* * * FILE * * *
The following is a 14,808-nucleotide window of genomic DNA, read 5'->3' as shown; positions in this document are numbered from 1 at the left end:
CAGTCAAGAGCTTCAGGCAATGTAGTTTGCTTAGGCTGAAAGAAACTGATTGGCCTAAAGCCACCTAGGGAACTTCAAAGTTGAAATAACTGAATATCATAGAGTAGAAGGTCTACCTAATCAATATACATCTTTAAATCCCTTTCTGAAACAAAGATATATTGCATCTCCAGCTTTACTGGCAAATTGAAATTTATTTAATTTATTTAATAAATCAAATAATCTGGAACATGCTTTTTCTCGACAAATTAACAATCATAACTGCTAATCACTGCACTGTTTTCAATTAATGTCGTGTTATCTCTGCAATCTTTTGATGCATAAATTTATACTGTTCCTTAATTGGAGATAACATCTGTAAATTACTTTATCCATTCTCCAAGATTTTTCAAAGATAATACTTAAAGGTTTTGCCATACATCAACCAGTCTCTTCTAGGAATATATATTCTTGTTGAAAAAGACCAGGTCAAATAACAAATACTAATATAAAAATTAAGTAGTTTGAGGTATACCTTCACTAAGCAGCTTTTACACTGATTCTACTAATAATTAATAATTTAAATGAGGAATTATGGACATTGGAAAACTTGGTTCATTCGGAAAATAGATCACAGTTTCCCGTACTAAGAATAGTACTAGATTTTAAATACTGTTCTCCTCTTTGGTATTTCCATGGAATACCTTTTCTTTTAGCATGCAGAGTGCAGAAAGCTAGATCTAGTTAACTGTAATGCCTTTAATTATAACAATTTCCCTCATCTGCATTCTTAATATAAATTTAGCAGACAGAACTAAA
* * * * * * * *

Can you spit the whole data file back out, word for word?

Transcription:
The following is a 14,808-nucleotide window of genomic DNA, read 5'->3' as shown; positions in this document are numbered from 1 at the left end:
CAGTCAAGAGCTTCAGGCAATGTAGTTTGCTTAGGCTGAAAGAAACTGATTGGCCTAAAGCCACCTAGGGAACTTCAAAGTTGAAATAACTGAATATCATAGAGTAGAAGGTCTACCTAATCAATATACATCTTTAAATCCCTTTCTGAAACAAAGATATATTGCATCTCCAGCTTTACTGGCAAATTGAAATTTATTTAATTTATTTAATAAATCAAATAATCTGGAACATGCTTTTTCTCGACAAATTAACAATCATAACTGCTAATCACTGCACTGTTTTCAATTAATGTCGTGTTATCTCTGCAATCTTTTGATGCATAAATTTATACTGTTCCTTAATTGGAGATAACATCTGTAAATTACTTTATCCATTCTCCAAGATTTTTCAAAGATAATACTTAAAGGTTTTGCCATACATCAACCAGTCTCTTCTAGGAATATATATTCTTGTTGAAAAAGACCAGGTCAAATAACAAATACTAATATAAAAATTAAGTAGTTTGAGGTATACCTTCACTAAGCAGCTTTTACACTGATTCTACTAATAATTAATAATTTAAATGAGGAATTATGGACATTGGAAAACTTGGTTCATTCGGAAAATAGATCACAGTTTCCCGTACTAAGAATAGTACTAGATTTTAAATACTGTTCTCCTCTTTGGTATTTCCATGGAATACCTTTTCTTTTAGCATGCAGAGTGCAGAAAGCTAGATCTAGTTAACTGTAATGCCTTTAATTATAACAATTTCCCTCATCTGCATTCTTAATATAAATTTAGCAGACAGAACTAAA